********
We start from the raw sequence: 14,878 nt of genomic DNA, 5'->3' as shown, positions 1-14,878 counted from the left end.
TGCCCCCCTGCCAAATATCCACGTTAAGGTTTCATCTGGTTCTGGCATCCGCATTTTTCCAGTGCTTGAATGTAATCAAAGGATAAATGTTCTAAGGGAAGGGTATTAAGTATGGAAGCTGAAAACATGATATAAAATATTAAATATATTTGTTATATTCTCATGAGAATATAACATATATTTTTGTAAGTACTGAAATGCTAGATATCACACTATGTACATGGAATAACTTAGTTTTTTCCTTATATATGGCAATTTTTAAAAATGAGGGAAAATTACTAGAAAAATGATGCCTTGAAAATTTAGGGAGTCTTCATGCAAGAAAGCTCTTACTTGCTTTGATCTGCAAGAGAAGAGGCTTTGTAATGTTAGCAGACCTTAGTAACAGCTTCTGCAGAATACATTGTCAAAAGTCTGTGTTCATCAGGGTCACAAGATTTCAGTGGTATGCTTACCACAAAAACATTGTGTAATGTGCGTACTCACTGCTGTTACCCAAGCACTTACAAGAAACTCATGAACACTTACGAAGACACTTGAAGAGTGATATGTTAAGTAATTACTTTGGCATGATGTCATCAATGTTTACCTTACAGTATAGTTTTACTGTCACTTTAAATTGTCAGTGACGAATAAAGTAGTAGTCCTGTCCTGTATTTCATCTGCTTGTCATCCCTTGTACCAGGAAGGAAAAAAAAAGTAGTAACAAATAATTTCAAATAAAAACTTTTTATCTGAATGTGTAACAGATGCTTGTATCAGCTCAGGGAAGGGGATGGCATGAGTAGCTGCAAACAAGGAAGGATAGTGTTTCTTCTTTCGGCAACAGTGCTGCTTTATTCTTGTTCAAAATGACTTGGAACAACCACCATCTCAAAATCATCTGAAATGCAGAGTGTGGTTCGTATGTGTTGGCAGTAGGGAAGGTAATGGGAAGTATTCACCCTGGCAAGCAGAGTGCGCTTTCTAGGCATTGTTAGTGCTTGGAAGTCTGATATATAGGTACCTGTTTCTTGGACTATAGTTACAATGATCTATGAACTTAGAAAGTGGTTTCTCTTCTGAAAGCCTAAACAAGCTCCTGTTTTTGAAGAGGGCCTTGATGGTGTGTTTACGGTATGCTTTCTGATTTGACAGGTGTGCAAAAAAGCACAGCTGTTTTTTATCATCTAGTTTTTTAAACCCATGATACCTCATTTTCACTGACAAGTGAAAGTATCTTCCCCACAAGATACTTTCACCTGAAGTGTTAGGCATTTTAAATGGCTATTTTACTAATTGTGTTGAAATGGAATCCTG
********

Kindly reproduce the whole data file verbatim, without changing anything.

We start from the raw sequence: 14,878 nt of genomic DNA, 5'->3' as shown, positions 1-14,878 counted from the left end.
TGCCCCCCTGCCAAATATCCACGTTAAGGTTTCATCTGGTTCTGGCATCCGCATTTTTCCAGTGCTTGAATGTAATCAAAGGATAAATGTTCTAAGGGAAGGGTATTAAGTATGGAAGCTGAAAACATGATATAAAATATTAAATATATTTGTTATATTCTCATGAGAATATAACATATATTTTTGTAAGTACTGAAATGCTAGATATCACACTATGTACATGGAATAACTTAGTTTTTTCCTTATATATGGCAATTTTTAAAAATGAGGGAAAATTACTAGAAAAATGATGCCTTGAAAATTTAGGGAGTCTTCATGCAAGAAAGCTCTTACTTGCTTTGATCTGCAAGAGAAGAGGCTTTGTAATGTTAGCAGACCTTAGTAACAGCTTCTGCAGAATACATTGTCAAAAGTCTGTGTTCATCAGGGTCACAAGATTTCAGTGGTATGCTTACCACAAAAACATTGTGTAATGTGCGTACTCACTGCTGTTACCCAAGCACTTACAAGAAACTCATGAACACTTACGAAGACACTTGAAGAGTGATATGTTAAGTAATTACTTTGGCATGATGTCATCAATGTTTACCTTACAGTATAGTTTTACTGTCACTTTAAATTGTCAGTGACGAATAAAGTAGTAGTCCTGTCCTGTATTTCATCTGCTTGTCATCCCTTGTACCAGGAAGGAAAAAAAAAGTAGTAACAAATAATTTCAAATAAAAACTTTTTATCTGAATGTGTAACAGATGCTTGTATCAGCTCAGGGAAGGGGATGGCATGAGTAGCTGCAAACAAGGAAGGATAGTGTTTCTTCTTTCGGCAACAGTGCTGCTTTATTCTTGTTCAAAATGACTTGGAACAACCACCATCTCAAAATCATCTGAAATGCAGAGTGTGGTTCGTATGTGTTGGCAGTAGGGAAGGTAATGGGAAGTATTCACCCTGGCAAGCAGAGTGCGCTTTCTAGGCATTGTTAGTGCTTGGAAGTCTGATATATAGGTACCTGTTTCTTGGACTATAGTTACAATGATCTATGAACTTAGAAAGTGGTTTCTCTTCTGAAAGCCTAAACAAGCTCCTGTTTTTGAAGAGGGCCTTGATGGTGTGTTTACGGTATGCTTTCTGATTTGACAGGTGTGCAAAAAAGCACAGCTGTTTTTTATCATCTAGTTTTTTAAACCCATGATACCTCATTTTCACTGACAAGTGAAAGTATCTTCCCCACAAGATACTTTCACCTGAAGTGTTAGGCATTTTAAATGGCTATTTTACTAATTGTGTTGAAATGGAATCCTG